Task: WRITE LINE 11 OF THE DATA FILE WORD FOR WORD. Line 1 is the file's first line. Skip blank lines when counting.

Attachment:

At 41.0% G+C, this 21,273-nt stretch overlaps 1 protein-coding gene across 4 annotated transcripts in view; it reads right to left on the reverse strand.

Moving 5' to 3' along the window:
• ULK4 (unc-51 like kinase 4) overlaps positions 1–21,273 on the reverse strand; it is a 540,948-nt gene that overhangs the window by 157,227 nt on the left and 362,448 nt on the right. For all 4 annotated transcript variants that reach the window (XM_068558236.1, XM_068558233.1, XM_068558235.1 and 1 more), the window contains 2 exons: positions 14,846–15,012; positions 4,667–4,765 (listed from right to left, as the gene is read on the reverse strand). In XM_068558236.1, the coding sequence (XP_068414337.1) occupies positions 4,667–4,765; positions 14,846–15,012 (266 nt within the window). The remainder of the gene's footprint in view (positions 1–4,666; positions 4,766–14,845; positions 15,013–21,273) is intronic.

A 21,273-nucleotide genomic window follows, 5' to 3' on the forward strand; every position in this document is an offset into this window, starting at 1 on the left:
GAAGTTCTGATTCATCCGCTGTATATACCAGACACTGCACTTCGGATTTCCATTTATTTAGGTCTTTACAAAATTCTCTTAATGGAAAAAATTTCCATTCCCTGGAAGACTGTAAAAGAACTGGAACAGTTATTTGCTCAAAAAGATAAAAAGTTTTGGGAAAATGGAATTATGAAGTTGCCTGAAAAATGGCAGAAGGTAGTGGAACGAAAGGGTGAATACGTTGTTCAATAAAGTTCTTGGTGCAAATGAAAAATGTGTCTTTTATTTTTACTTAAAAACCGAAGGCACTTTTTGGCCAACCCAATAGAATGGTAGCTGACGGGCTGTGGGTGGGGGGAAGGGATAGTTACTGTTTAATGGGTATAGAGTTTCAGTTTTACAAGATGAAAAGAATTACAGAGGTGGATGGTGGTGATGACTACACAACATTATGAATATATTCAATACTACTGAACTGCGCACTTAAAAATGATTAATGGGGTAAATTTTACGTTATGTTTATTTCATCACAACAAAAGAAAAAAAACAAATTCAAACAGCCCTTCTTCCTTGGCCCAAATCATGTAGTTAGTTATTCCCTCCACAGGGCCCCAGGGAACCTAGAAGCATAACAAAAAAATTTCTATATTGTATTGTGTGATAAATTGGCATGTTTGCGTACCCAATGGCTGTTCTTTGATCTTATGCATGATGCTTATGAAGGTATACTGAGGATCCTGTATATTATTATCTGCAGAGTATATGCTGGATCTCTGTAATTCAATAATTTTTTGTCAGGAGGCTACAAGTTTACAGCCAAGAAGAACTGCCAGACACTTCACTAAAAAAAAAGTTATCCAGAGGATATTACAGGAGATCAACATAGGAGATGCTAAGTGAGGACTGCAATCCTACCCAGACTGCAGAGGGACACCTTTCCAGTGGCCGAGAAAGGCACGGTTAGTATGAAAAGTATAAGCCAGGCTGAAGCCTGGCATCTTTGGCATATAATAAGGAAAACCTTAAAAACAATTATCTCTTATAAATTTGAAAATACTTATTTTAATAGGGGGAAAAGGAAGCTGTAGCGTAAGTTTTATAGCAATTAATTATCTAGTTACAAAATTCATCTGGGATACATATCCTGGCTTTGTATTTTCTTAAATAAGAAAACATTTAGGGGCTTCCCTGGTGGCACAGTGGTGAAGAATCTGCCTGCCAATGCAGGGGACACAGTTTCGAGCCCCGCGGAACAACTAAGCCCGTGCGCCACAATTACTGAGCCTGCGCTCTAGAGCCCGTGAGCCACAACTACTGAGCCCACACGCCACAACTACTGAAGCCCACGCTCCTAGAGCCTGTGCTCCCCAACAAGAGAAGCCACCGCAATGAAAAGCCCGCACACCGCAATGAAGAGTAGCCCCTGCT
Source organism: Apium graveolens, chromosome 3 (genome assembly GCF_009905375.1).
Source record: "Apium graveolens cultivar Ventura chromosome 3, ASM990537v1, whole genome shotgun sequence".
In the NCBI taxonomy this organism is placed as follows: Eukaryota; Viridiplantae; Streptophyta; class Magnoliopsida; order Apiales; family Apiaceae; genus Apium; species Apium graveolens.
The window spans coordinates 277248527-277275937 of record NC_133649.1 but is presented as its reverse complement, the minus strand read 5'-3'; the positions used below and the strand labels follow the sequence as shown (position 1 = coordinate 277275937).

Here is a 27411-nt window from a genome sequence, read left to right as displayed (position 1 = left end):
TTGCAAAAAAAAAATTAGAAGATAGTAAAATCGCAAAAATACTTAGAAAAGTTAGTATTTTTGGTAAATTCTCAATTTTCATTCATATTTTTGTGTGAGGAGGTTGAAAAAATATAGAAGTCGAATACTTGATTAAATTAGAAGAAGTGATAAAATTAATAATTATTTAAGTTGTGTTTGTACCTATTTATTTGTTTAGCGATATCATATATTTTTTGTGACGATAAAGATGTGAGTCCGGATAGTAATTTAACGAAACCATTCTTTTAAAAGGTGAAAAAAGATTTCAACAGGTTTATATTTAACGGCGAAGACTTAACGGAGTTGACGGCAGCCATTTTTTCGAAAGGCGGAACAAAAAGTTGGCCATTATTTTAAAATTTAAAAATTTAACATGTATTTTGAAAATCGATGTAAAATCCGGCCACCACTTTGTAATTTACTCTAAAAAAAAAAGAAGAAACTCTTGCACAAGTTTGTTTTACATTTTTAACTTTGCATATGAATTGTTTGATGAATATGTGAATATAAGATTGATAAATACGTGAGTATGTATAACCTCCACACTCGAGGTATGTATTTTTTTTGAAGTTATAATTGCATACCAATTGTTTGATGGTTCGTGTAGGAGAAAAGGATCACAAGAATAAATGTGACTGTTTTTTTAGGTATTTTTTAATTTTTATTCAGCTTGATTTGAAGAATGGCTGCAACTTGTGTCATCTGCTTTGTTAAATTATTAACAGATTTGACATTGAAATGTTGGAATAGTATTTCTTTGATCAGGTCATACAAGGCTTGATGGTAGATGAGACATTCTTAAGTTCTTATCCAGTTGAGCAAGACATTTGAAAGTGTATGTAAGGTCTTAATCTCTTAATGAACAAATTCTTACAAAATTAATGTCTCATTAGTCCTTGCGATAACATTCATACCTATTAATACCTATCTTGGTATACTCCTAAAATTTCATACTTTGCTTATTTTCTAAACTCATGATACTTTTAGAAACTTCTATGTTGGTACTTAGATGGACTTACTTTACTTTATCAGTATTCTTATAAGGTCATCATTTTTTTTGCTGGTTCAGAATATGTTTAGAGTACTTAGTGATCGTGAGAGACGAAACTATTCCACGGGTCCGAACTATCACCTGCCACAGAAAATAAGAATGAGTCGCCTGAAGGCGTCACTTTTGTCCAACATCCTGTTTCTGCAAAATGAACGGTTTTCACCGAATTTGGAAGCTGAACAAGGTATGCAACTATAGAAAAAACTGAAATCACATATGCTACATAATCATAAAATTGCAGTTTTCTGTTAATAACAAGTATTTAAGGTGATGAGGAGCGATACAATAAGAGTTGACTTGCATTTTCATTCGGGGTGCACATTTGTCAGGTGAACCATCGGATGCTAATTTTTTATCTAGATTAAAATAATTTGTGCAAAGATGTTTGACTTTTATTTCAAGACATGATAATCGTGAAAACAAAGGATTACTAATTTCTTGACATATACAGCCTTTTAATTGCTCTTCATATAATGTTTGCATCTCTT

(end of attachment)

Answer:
TTGCAAAAAAAAAATTAGAAGATAGTAAAATCGCAAAAATACTTAGAAAAGTTAGTATTTTTGGTAAATTCTCAATTTTCATTCATATTTTTGTGTGAGGAGGTTGAAAAAATATAGAAGTCGAATACTTGATTAAATTAGAAGAAGTGATAAAATTAATAATTATTTAAGTTGTGTTTGTACCTATTTATTTGTTTAGCGATATCATATATTTTTTGTGACGATAAAGATGTGAGTCCGGATAGTAATTTAACGAAACCATTCTTTTAAAAGGTGAAAAAAGATTTCAACAGGTTTATATTTAACGGCGAAGACTTAACGGAGTTGACGGCAGCCATTTTTTCGAAAGGCGGAACAAAAAGTTGGCCATTATTTTAAAATTTAAAAATTTAACATGTATTTTGAAAATCGATGTAAAATCCGGCCACCACTTTGTAATTTACTCTAAAAAAAAAAGAAGAAACTCTTGCACAAGTTTGTTTTACATTTTTAACTTTGCATATGAATTGTTTGATGAATATGTGAATATAAGATTGATAAATACGTGAGTATGTATAACCTCCACACTCGAGGTATGTATTTTTTTTGAAGTTATAATTGCATACCAATTGTTTGATGGTTCGTGTAGGAGAAAAGGATCACAAGAATAAATGTGACTGTTTTTTTAGGTATTTTTTAATTTTTATTCAGCTTGATTTGAAGAATGGCTGCAACTTGTGTCATCTGCTTTGTTAAATTATTAACAGATTTGACATTGAAATGTTGGAATAGTATTTCTTTGATCAGGTCATACAAGGCTTGATGGTAGATGAGACATTCTTAAGTTCTTATCCAGTTGAGCAAGACATTTGAAAGTGTATGTAAGGTCTTAATCTCTTAATGAACAAATTCTTACAAAATTAATGTCTCATTAGTCCTTGCGATAACATTCATACCTATTAATACCTATCTTGGTATACTCCTAAAATTTCATACTTTGCTTATTTTCTAAACTCATGATACTTTTAGAAACTTCTATGTTGGTACTTAGATGGACTTACTTTACTTTATCAGTATTCTTATAAGGTCATCATTTTTTTTGCTGGTTCAGAATATGTTTAGAGTACTTAGTGATCGTGAGAGACGAAACTATTCCACGGGTCCGAACTATCACCTGCCACAGAAAATAAGAATGAGTCGCCTGAAGGCGTCACTTTTGTCCAACATCCTGTTTCTGCAAAATGAACGGTTTTCACCGAATTTGGAAGCTGAACAAGGTATGCAACTATAGAAAAAACTGAAATCACATATGCTACATAATCATAAAATTGCAGTTTTCTGTTAATAACAAGTATTTAAGGTGATGAGGAGCGATACAATAAGAGTTGACTTGCATTTTCATTCGGGGTGCACATTTGTCAGGTGAACCATCGGATGCTAATTTTTTATCTAGATTAAAATAATTTGTGCAAAGATGTTTGACTTTTATTTCAAGACATGATAATCGTGAAAACAAAGGATTACTAATTTCTTGACATATACAGCCTTTTAATTGCTCTTCATATAATGTTTGCATCTCTT